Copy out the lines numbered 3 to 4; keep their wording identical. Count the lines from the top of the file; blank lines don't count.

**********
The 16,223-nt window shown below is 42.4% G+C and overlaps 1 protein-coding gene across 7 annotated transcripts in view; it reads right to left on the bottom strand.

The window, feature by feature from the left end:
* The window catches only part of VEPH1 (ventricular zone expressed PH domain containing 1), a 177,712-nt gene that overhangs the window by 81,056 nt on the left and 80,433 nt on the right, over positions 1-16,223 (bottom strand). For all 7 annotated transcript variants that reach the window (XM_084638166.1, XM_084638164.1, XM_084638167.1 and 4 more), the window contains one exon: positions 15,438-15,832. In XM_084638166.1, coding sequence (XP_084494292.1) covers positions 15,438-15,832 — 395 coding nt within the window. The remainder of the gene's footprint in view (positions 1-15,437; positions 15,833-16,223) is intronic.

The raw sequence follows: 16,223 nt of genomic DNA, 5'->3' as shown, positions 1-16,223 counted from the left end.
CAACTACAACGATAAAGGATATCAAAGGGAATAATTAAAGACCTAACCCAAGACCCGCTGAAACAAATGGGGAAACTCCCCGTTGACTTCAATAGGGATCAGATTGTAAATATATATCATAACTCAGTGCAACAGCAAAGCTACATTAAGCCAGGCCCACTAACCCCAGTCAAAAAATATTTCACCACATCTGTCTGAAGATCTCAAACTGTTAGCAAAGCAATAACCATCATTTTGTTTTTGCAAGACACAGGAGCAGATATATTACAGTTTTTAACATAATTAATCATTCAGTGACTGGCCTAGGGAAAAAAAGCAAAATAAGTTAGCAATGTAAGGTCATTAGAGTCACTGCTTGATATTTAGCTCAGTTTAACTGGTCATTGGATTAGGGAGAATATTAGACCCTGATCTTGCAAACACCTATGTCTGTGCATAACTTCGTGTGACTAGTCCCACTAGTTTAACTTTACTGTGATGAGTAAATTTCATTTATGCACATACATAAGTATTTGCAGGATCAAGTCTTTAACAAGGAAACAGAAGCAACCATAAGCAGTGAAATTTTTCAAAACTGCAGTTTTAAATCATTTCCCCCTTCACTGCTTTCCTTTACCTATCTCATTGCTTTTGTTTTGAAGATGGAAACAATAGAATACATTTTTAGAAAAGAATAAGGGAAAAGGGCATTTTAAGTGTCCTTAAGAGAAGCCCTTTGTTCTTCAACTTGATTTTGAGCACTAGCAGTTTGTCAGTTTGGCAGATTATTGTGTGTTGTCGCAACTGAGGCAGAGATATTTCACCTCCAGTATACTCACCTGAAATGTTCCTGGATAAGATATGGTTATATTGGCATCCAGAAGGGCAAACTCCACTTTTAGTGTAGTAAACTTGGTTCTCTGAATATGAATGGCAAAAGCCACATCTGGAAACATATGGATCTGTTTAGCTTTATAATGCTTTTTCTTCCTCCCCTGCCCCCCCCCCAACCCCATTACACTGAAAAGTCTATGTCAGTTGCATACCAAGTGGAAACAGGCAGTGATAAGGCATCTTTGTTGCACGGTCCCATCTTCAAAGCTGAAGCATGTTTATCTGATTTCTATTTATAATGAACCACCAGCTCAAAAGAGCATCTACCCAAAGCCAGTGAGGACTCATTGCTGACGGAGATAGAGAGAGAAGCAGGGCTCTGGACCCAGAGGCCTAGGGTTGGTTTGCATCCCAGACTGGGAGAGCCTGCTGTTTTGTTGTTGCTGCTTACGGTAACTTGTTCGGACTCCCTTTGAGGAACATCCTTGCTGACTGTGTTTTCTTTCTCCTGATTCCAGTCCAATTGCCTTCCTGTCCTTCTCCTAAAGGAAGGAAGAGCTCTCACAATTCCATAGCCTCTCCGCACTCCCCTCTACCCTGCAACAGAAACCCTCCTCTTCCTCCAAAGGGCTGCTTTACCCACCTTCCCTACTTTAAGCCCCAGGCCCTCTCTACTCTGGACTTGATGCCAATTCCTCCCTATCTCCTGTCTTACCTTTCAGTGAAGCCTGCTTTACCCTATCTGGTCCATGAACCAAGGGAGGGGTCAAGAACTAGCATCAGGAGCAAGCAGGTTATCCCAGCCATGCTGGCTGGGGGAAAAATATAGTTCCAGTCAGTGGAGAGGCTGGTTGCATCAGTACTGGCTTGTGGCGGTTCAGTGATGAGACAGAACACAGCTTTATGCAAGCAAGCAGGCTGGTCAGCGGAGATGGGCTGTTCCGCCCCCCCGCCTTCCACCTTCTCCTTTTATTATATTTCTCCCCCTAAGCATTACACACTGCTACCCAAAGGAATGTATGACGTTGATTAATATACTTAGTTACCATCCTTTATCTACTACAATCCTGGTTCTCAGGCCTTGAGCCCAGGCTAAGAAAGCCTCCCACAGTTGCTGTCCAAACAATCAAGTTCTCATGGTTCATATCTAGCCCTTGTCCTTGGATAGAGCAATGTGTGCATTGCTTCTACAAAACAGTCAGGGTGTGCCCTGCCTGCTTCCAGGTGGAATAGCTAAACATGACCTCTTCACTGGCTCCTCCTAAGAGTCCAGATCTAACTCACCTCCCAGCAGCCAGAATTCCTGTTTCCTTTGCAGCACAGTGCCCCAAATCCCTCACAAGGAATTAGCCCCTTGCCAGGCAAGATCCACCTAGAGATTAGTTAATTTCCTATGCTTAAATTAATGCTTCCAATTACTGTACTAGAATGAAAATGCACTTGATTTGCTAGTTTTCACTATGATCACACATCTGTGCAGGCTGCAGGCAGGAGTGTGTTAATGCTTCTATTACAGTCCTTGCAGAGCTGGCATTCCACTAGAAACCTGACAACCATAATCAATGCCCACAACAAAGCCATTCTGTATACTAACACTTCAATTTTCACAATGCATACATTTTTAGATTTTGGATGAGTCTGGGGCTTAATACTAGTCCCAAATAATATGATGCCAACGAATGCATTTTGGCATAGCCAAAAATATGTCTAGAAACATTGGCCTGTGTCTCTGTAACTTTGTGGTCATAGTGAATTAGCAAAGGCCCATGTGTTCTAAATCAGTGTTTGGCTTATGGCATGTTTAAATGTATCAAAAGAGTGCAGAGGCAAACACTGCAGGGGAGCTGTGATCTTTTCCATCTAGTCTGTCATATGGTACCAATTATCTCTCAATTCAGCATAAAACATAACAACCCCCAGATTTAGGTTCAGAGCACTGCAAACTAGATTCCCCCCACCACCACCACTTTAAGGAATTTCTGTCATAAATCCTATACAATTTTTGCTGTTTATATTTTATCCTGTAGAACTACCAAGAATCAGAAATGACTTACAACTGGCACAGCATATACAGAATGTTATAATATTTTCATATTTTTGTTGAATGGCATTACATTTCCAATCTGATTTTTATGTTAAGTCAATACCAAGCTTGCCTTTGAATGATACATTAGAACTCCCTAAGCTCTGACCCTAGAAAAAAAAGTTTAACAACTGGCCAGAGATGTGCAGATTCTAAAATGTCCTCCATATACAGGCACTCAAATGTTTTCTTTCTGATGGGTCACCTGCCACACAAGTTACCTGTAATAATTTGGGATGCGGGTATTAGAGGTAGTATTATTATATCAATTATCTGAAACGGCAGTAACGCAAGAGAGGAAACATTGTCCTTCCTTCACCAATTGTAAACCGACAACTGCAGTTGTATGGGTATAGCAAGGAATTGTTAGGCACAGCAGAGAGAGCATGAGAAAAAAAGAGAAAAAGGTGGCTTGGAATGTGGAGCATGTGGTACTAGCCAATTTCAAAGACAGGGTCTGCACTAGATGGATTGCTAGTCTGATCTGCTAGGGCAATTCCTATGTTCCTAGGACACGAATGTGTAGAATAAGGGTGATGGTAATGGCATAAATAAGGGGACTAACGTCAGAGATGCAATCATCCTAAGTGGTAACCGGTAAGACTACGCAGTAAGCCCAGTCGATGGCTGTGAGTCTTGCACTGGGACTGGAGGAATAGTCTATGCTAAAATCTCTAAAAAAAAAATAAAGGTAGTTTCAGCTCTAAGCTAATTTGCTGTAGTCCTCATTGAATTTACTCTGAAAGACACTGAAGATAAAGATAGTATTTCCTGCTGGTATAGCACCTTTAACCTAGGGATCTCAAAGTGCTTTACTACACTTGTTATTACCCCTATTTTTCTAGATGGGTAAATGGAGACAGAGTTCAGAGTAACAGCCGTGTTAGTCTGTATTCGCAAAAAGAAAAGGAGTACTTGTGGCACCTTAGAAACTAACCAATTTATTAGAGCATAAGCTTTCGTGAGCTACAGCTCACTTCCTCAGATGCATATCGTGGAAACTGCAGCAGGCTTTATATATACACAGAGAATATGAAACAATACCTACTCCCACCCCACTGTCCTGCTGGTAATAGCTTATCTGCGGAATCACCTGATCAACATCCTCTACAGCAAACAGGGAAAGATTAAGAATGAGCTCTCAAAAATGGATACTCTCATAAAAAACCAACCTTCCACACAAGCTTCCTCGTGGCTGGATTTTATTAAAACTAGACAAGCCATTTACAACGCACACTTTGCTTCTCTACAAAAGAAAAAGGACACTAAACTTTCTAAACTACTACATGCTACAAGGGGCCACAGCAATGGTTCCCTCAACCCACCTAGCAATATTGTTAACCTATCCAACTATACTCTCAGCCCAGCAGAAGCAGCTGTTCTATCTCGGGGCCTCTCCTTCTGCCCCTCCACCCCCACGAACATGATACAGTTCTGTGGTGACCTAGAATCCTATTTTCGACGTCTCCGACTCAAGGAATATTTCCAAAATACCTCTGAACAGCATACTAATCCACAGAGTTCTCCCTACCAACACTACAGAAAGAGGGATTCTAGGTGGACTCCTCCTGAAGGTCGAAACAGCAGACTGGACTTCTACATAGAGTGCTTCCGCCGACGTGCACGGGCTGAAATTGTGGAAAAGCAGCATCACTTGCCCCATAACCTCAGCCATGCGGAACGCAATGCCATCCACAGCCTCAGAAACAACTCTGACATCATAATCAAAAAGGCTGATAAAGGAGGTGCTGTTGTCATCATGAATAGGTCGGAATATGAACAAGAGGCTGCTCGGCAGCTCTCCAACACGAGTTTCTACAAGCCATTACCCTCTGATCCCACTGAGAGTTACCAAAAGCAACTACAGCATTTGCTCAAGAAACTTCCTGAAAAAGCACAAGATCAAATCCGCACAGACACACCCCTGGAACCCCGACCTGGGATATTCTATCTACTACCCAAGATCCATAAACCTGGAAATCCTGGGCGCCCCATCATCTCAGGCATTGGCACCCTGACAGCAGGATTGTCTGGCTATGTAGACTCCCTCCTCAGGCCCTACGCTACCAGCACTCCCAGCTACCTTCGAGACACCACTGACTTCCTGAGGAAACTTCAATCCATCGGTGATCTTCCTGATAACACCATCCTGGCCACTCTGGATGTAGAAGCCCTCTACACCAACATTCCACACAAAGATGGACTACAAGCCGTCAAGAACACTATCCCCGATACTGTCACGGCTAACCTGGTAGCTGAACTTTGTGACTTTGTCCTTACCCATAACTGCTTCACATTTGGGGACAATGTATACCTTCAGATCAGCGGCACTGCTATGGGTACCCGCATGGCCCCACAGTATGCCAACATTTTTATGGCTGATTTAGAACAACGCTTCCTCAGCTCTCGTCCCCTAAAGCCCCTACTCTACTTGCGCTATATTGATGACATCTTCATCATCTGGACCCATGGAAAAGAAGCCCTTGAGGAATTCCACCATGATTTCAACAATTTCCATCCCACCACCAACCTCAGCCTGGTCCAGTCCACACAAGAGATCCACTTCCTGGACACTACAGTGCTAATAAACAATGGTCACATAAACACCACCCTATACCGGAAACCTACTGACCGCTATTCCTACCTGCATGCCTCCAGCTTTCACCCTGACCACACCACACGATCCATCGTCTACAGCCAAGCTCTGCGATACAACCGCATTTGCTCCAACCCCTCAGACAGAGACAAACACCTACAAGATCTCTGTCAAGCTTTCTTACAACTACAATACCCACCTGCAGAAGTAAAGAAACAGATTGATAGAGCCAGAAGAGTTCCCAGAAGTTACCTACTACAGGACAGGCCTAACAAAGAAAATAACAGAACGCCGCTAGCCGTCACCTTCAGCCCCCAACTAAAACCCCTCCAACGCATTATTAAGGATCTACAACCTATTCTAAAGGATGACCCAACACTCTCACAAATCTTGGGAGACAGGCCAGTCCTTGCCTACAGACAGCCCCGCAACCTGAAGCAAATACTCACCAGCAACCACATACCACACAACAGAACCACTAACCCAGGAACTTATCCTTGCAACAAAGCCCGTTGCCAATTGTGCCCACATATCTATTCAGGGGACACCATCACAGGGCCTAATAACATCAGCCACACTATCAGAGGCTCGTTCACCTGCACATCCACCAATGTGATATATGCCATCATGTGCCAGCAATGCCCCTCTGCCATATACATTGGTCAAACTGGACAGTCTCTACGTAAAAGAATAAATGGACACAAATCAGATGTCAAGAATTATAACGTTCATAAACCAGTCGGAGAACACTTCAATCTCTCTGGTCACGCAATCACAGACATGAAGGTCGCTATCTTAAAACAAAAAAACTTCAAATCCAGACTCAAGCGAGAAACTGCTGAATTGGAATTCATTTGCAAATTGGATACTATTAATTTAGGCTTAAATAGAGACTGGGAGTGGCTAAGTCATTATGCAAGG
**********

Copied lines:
* The window catches only part of VEPH1 (ventricular zone expressed PH domain containing 1), a 177,712-nt gene that overhangs the window by 81,056 nt on the left and 80,433 nt on the right, over positions 1-16,223 (bottom strand). For all 7 annotated transcript variants that reach the window (XM_084638166.1, XM_084638164.1, XM_084638167.1 and 4 more), the window contains one exon: positions 15,438-15,832. In XM_084638166.1, coding sequence (XP_084494292.1) covers positions 15,438-15,832 — 395 coding nt within the window. The remainder of the gene's footprint in view (positions 1-15,437; positions 15,833-16,223) is intronic.

The raw sequence follows: 16,223 nt of genomic DNA, 5'->3' as shown, positions 1-16,223 counted from the left end.